The first member of the neurotrophin family to be discovered was NGF (Levi-Montalcini and Angeletti, 1968; Levi-Montalcini, 1987). NGF supports the development, survival and function of PNS (sympathetic and sensory) and CNS (cholinergic) neurons (Levi-Montalcini and Angeletti, 1968; Thoenen and Barde, 1980; Ruit et al., 1992). Murine NGF is translated from two major alternatively spliced transcripts to produce 34 and 27 kDa prepro species (Selby et al., 1987; Fahnestock, 1991). Removal of the signal sequence reduces these translation products to proNGF species of 32 and 25 kDa (Edwards et al., 1986, 1988b; Selby et al., 1987), which occur widely (Berger and Shooter, 1977; Edwards et al., 1988b; Dicou, 1992; Seidah et al., 1996b; Chen et al., 1997; Reinshagen et al., 2000; Fahnestock et al., 2001; Bierl et al., 2005) and were initially thought to be biologically inactive (Edwards et al., 1988a; Suter et al., 1991). ProNGF can undergo further post-translational processing at both amino- and carboxyl-terminal ends to generate a mature, biologically active product of 13.2 kDa (Fahnestock, 1991). Processing of proneurotrophins may occur either intra- or extracellularly. The kallikrein γNGF, which in mouse submandibular gland is found intracellularly in a complex with NGF, processes proNGF to produce intermediate and mature forms of NGF (Greene et al., 1968; Edwards et al., 1988a; Jongstra-Bilen et al., 1989). Furin and other prohormone convertases are able to process proNGF, proBDNF, and proNT-3 to their mature forms (Bresnahan et al., 1990; Seidah et al., 1996a,b). ProNGF can also be processed extracellularly by plasmin and by matrix metalloproteases (Lee et al., 2001; Bruno and Cuello, 2006). In the CNS, proNGF is largely unprocessed (Fahnestock et al., 2001).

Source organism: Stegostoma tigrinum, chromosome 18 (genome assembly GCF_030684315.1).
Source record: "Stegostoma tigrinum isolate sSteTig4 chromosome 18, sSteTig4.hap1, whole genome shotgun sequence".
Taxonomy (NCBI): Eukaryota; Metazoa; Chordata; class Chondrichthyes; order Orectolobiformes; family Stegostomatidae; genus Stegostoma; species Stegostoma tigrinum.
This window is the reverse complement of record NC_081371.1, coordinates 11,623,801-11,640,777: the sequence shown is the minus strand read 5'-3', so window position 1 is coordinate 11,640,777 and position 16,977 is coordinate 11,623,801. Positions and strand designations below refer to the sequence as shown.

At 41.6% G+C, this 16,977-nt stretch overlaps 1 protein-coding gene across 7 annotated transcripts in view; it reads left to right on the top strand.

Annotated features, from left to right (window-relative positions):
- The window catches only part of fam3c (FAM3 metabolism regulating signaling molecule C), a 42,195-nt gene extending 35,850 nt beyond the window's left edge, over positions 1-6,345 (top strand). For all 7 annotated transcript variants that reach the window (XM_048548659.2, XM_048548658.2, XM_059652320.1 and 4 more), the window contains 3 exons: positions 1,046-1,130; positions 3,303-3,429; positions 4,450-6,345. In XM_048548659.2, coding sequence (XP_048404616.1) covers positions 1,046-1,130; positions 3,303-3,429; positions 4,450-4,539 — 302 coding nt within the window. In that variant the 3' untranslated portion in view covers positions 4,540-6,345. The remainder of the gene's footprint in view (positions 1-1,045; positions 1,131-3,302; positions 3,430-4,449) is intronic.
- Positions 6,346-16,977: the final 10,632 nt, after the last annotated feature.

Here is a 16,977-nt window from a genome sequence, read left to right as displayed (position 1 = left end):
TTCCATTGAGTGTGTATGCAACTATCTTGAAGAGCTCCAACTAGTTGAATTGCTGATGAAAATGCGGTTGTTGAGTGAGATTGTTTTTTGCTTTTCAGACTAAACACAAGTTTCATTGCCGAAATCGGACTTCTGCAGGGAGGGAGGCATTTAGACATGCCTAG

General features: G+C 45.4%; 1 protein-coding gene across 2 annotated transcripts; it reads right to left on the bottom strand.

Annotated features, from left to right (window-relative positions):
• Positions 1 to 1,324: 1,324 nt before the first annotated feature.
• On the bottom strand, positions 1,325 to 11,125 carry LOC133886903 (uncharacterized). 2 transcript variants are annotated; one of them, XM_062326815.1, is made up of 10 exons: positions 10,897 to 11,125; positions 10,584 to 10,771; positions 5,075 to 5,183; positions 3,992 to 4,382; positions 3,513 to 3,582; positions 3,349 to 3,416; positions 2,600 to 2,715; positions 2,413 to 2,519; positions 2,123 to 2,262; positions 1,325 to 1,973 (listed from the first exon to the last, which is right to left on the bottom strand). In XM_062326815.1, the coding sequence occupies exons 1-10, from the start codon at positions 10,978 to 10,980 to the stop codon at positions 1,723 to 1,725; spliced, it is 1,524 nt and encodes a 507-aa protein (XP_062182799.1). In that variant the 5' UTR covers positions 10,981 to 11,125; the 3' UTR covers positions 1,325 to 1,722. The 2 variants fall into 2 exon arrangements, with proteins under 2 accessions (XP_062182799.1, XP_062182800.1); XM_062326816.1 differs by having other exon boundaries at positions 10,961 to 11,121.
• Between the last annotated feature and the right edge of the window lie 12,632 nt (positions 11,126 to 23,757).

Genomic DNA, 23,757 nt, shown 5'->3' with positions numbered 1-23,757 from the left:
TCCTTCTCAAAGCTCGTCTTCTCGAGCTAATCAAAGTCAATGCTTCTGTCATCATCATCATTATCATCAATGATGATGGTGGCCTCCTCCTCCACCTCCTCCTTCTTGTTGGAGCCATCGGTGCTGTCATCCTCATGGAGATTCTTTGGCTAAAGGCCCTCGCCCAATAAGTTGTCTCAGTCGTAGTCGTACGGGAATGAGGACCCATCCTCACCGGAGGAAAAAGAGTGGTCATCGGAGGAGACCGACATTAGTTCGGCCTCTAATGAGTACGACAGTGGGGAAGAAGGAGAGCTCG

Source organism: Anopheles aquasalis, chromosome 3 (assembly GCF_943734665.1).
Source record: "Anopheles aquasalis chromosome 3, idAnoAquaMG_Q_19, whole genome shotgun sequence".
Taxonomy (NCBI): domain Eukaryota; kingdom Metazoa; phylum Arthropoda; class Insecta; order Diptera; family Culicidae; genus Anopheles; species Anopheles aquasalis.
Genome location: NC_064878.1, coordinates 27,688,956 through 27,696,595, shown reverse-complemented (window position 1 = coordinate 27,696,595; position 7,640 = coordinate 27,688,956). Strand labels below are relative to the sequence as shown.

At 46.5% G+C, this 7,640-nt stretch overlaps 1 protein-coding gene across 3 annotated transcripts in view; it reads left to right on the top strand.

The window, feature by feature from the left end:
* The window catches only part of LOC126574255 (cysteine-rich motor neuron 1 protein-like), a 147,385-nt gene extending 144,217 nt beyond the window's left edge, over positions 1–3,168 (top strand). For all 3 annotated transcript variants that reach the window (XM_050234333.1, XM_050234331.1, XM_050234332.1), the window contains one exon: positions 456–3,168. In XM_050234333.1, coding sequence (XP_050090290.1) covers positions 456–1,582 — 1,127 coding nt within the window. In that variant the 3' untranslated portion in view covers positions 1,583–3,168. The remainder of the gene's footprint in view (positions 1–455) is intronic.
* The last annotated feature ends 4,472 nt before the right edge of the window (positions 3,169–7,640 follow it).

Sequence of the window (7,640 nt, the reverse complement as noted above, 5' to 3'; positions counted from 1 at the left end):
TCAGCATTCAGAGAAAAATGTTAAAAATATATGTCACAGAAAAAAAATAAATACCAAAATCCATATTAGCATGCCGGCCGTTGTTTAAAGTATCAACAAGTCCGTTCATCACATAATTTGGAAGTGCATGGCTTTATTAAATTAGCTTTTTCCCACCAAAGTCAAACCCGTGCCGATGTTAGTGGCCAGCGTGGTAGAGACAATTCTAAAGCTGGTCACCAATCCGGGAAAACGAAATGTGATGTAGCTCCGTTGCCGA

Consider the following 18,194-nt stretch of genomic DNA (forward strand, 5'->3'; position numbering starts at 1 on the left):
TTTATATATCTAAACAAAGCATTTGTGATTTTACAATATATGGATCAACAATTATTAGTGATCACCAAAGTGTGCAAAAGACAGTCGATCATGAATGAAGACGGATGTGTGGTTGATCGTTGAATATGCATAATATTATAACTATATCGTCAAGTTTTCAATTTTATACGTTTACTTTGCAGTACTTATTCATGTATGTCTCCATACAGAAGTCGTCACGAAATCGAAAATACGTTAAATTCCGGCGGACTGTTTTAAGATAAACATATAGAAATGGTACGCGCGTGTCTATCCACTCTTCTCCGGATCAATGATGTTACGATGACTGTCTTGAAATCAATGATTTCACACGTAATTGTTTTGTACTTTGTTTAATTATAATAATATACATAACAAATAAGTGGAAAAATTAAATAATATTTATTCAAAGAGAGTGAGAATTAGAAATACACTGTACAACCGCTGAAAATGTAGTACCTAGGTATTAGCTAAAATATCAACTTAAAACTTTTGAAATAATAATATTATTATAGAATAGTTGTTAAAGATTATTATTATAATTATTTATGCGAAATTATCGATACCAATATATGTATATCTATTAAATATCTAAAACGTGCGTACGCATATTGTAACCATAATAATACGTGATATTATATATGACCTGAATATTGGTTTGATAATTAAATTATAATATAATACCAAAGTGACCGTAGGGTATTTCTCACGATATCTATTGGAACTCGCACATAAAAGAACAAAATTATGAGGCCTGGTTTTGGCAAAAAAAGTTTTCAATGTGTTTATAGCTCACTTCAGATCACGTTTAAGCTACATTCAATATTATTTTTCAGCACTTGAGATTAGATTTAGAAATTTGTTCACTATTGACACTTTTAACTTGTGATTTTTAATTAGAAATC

We now know that proNGF possesses biological activity independent from its mature isoform (Lee et al., 2001; Fahnestock et al., 2004a,b; Masoudi et al., 2009). Based on the mouse submandibular gland as a model, it was previously thought that proNGF is mainly processed into the mature form which accounts for the biological activity in most tissues (Edwards et al., 1988a; Suter et al., 1991). ELISA assays and immunohistochemistry for NGF are widely used and were thought to measure the mature 13.2 kDa NGF protein as the major form of NGF (Randolph et al., 2007). Little had been done to study NGF biosynthesis in other species or tissues, particularly CNS tissue. In 2001, we were the first to demonstrate (Fahnestock et al., 2001) that in rodent and human brain, NGF exists as 32 kDa proNGF (Figure 1A). In rodent brain there is some but very little mature NGF, while mature NGF is completely absent from human brain. The proNGF found in these tissues is not simply an intracellular precursor; it has since been accepted that secretion of unprocessed proNGF occurs from many cells and tissues, including neurons and astrocytes (Chen et al., 1997; Delsite and Djakiew, 1999; Mowla et al., 1999; Yardley et al., 2000; Lee et al., 2001; Fahnestock et al., 2004a; Bruno and Cuello, 2006), and that proNGF is the major species in both PNS (Figure 1B) and CNS tissues (Figure 1A; Fahnestock et al., 2001; Bierl et al., 2005). This distinction between the pro and mature isoforms of NGF is extremely important, as they have the potential to activate different signaling pathways, a behavior completely contingent on the receptors they bind to.
TrkA and p75NTR Receptors and Their Signaling Pathways